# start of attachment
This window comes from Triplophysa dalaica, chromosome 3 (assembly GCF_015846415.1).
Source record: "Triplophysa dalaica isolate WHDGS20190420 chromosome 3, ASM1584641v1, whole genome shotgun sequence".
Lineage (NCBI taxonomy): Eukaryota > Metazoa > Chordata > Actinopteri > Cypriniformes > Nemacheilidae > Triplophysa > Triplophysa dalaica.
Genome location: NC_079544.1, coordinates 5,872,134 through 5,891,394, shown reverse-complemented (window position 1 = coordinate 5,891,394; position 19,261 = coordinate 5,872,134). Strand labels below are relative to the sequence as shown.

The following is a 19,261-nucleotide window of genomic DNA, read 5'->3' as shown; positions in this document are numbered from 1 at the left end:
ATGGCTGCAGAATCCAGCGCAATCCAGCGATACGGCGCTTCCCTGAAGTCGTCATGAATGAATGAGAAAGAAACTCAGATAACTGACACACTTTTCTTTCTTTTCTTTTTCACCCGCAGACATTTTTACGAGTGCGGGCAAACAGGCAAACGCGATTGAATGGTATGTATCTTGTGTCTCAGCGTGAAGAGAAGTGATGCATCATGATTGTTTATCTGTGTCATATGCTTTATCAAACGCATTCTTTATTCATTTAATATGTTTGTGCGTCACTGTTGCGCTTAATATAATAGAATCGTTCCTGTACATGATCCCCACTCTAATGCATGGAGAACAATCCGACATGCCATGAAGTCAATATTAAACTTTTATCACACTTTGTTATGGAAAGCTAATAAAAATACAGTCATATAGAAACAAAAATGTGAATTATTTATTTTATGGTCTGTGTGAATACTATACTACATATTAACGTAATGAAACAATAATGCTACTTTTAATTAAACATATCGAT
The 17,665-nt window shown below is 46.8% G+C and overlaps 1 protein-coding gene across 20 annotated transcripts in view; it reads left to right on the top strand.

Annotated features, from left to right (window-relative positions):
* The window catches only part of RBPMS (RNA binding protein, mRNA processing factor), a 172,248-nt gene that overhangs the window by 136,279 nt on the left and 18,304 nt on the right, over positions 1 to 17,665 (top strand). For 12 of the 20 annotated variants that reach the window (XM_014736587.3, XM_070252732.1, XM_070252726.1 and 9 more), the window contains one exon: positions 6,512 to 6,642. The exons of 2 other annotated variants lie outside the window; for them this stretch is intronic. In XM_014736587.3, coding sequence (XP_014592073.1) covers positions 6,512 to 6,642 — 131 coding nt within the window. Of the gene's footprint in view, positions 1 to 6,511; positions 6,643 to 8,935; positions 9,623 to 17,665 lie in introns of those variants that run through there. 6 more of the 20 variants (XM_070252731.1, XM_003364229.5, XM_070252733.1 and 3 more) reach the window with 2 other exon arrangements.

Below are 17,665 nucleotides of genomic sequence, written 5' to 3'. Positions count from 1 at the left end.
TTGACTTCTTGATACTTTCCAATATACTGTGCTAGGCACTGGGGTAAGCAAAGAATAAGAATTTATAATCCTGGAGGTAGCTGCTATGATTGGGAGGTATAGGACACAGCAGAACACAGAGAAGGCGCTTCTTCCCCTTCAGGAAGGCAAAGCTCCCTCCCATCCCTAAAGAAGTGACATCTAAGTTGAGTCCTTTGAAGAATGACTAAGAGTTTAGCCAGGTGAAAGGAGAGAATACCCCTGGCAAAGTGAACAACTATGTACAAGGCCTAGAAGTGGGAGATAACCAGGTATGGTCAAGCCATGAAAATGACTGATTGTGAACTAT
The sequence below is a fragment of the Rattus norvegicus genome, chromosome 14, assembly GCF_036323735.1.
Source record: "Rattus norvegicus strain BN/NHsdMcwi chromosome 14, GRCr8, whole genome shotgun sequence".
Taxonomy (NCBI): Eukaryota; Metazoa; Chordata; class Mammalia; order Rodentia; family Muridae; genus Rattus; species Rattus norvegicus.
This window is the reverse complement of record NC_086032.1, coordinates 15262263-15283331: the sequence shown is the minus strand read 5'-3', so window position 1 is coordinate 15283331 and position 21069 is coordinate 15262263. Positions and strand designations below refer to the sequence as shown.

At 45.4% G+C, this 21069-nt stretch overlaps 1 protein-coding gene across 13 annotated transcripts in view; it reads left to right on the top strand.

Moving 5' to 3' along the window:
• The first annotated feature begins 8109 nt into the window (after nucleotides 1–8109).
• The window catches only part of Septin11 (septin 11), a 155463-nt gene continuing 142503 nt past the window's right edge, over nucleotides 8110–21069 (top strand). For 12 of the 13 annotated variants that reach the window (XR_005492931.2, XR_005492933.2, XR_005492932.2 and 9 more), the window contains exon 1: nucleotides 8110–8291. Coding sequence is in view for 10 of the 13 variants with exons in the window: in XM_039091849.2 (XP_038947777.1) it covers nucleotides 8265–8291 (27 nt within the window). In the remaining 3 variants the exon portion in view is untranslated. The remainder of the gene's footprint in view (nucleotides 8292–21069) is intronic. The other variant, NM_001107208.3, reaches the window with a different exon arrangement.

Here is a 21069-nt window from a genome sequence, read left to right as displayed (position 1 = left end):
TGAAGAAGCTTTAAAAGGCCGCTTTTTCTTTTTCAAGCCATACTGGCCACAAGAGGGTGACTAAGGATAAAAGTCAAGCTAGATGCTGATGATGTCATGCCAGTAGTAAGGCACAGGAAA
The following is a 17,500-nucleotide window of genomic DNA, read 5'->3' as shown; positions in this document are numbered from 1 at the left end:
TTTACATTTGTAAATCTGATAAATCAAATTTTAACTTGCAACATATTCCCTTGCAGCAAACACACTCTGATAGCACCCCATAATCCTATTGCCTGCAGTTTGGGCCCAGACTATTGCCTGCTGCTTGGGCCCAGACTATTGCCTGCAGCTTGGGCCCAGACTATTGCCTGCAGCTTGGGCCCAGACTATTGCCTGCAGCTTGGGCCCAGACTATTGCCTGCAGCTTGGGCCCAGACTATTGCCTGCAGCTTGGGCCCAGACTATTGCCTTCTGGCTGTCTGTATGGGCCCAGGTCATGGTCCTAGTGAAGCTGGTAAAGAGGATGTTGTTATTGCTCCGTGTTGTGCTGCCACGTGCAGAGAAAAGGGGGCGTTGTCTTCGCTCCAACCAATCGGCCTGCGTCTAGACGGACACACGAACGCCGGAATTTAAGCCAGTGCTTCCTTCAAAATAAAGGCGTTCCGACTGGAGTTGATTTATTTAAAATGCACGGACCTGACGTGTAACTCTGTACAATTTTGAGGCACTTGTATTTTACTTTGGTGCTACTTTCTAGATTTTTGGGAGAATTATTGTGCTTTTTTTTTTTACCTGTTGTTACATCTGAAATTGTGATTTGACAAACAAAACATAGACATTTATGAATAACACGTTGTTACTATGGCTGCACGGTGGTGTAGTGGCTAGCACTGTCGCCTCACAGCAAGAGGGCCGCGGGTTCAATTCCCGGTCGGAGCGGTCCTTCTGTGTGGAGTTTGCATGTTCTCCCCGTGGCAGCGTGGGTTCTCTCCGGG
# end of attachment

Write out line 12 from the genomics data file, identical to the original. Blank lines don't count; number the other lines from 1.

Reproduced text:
The sequence below is a fragment of the Rattus norvegicus genome, chromosome 14, assembly GCF_036323735.1.